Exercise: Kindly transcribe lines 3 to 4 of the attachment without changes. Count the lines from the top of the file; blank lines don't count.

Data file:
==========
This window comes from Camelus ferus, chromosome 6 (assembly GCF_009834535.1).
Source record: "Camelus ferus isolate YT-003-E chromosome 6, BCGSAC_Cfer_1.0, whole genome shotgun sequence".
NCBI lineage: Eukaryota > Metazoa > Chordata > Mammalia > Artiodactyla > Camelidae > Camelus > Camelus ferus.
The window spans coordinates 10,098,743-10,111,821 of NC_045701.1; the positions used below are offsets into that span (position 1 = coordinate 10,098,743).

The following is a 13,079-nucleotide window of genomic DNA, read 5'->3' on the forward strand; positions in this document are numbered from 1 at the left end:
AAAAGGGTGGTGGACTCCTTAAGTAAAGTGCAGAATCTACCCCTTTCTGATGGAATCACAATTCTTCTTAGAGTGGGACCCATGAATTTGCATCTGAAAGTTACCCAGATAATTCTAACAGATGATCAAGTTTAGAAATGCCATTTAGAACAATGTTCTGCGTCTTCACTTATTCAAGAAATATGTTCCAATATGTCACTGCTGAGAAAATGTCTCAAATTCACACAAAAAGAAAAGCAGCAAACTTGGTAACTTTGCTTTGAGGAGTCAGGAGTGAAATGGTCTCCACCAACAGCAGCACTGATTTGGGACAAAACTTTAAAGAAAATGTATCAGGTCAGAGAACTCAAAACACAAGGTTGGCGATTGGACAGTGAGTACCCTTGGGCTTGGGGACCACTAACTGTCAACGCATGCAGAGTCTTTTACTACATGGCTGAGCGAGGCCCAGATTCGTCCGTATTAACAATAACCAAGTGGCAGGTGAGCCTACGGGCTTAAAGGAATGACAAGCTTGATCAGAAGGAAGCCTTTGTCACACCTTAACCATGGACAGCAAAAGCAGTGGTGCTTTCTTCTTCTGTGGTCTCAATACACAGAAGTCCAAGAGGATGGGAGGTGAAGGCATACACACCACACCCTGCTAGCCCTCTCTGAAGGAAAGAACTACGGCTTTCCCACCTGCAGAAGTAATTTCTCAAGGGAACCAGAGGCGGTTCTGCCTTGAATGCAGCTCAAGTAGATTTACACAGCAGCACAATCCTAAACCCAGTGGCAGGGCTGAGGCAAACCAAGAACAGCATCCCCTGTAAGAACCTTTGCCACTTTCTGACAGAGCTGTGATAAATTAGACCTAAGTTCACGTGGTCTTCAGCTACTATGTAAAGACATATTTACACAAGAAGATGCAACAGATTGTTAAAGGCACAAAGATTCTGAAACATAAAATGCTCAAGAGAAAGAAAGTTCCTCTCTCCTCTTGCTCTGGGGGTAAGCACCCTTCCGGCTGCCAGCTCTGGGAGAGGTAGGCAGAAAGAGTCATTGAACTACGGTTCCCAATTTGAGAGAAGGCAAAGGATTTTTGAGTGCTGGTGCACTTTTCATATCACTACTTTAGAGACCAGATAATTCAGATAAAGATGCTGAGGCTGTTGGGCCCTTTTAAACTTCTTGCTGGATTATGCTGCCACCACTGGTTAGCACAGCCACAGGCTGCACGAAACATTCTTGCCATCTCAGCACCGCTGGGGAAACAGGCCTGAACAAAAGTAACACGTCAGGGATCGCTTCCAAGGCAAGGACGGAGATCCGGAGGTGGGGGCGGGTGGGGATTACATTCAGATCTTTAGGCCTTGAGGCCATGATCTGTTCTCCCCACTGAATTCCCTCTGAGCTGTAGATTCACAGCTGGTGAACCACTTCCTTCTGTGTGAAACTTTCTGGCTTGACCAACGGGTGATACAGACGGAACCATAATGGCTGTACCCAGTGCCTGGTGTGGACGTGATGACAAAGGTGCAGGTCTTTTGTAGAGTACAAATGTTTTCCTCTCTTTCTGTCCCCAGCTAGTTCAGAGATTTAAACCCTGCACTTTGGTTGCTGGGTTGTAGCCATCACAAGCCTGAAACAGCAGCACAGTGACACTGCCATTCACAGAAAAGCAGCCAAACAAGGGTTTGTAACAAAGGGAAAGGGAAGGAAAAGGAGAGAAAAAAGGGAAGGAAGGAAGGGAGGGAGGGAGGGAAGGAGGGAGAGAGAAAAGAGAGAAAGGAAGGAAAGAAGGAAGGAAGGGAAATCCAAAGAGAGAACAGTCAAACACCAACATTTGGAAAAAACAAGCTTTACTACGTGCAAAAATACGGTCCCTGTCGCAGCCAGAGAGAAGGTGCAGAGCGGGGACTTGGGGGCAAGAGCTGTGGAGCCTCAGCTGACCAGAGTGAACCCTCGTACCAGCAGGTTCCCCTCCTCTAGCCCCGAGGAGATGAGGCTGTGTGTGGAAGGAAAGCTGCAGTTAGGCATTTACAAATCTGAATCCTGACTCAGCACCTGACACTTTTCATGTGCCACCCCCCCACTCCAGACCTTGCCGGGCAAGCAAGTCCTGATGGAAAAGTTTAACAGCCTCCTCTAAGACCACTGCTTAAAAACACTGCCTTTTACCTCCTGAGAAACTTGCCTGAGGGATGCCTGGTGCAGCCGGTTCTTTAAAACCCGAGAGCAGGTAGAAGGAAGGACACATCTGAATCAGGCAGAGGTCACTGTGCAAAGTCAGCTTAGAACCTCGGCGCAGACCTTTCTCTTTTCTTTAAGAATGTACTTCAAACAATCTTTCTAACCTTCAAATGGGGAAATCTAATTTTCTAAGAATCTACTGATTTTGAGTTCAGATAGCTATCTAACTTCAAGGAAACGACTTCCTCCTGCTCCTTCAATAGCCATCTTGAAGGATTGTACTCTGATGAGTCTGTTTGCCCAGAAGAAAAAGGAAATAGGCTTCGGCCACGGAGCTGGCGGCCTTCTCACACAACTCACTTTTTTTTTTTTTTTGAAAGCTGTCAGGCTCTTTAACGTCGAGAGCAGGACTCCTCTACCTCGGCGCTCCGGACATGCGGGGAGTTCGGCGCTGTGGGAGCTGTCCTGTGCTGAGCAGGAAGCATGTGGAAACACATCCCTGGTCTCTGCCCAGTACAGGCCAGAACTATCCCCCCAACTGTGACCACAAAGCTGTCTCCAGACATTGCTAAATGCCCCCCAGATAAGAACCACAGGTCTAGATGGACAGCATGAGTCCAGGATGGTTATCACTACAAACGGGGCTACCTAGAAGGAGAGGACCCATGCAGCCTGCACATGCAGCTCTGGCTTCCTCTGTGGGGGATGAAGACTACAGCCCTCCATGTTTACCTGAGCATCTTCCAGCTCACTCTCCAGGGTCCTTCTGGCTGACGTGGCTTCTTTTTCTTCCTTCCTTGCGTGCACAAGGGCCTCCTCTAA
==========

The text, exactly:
NCBI lineage: Eukaryota > Metazoa > Chordata > Mammalia > Artiodactyla > Camelidae > Camelus > Camelus ferus.
The window spans coordinates 10,098,743-10,111,821 of NC_045701.1; the positions used below are offsets into that span (position 1 = coordinate 10,098,743).